Instead of the period, would it be possible to use the old invisible non-breaking space? It may be Unicode (U+200B). I don't recollect the ASCII value, but I'm pretty sure there was one. This goes back to the glory days of WordPerfect.
I've been a RootsMagic user ever since Wholly Genes folded, but I haven't encountered any "meaningless promises." I agree that "confirming this is on the enhancement request list" is annoying.
I would prefer that the list of enhancement requests were posted, together with the number of users who would favor each. Family Historian does that; it makes one feel more a participant in the software's direction than a supplicant, begging at the gate.
If I may say so, I think it's an error to lay one's frustrations on the heads of small specialized software companies. I know nothing of the economics of software publishing, but it's clear that if one wants to hire a full-time programmer at, say, $50,000 per annum, that one has to sell 1000 copies of a $50 software package every year just to pay the programmer alone -- and one hasn't even begun to pay for overhead, taxes, food for the family, a roof over one's head, and the services of a charming and technically adept person who has to write "confirming this is on the enhancement request list" on the forum, probably more often than she cares to.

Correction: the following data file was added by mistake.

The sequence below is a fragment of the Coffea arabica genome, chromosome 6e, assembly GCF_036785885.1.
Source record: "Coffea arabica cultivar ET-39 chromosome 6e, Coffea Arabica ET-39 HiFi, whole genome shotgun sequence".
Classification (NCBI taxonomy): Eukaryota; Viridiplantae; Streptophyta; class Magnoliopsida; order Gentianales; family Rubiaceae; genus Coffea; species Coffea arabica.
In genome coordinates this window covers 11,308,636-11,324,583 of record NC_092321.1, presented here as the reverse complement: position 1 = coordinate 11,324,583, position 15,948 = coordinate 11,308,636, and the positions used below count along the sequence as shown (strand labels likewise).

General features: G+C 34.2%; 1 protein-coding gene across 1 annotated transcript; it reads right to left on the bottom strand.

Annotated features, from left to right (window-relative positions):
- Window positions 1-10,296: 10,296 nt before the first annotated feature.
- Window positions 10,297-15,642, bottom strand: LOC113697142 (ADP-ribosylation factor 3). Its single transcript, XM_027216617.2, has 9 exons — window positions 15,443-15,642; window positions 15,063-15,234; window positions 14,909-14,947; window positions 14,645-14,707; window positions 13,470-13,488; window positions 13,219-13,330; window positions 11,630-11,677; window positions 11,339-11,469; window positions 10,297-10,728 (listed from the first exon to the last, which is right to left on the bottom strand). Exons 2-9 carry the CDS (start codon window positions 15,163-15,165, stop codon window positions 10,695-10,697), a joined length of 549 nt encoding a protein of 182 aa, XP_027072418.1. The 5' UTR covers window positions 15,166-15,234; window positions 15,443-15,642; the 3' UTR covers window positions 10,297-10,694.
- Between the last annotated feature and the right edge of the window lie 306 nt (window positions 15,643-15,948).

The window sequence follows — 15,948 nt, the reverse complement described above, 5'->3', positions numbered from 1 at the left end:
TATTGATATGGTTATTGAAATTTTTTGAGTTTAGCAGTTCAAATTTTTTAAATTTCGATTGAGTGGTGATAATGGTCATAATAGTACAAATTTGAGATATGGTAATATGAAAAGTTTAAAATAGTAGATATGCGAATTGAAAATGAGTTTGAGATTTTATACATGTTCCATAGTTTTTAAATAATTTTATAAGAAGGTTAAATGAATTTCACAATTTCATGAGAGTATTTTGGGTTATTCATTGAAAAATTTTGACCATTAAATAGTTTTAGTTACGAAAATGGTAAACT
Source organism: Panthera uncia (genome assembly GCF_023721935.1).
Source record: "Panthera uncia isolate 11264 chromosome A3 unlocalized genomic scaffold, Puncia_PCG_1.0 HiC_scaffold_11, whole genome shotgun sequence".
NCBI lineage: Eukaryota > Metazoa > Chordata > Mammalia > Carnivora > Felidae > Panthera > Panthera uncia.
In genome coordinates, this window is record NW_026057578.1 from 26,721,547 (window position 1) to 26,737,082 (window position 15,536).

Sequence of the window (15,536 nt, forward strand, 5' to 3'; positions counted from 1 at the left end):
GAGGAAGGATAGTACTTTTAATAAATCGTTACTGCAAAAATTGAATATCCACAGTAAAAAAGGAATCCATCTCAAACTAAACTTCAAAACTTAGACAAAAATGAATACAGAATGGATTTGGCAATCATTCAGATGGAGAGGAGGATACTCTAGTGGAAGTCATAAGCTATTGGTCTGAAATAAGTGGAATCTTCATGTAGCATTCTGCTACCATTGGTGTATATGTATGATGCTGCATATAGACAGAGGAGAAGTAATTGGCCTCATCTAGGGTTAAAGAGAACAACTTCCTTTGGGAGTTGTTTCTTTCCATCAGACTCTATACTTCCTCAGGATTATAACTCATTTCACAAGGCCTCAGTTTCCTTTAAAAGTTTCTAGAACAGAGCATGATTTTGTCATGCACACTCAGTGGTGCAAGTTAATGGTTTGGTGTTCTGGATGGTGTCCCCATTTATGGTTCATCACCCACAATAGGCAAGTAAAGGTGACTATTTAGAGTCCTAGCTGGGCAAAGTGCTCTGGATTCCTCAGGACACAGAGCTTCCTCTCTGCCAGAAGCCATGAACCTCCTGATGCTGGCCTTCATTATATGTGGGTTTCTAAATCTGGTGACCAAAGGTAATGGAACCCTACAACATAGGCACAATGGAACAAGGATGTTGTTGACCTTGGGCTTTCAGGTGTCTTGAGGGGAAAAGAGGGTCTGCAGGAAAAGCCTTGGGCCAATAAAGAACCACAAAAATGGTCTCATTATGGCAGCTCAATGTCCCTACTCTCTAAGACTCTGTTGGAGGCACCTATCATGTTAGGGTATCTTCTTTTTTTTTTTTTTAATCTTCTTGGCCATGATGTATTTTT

Microsoft’s latest shenanigans show increasing abilities to reduce users’ control over their own machines and increased tendencies to do just that — recent alarming article in Forbes Magazine is making me think of moving away from Windows if the trends continue. Has anyone successfully run RootsMagic in a virtual machine under Linux?
It's like Animal Farm: some jpgs are more equal than others. Try loading your recalcitrant jpg into an editor (perhaps Paint or Photoshop Elements) and save it out as a .jpg Try the saved file in RootsMagic. As Tom H suggested, .jpg files can be internally organized in several different ways.
Windows may have assigned a different drive letter to the pen drive in the other laptop(s). If you press Windows-key-X you can select "disk management" which will allow you to reset drive letters.The settings are usually persistent, but there are a variety of things which can make them change.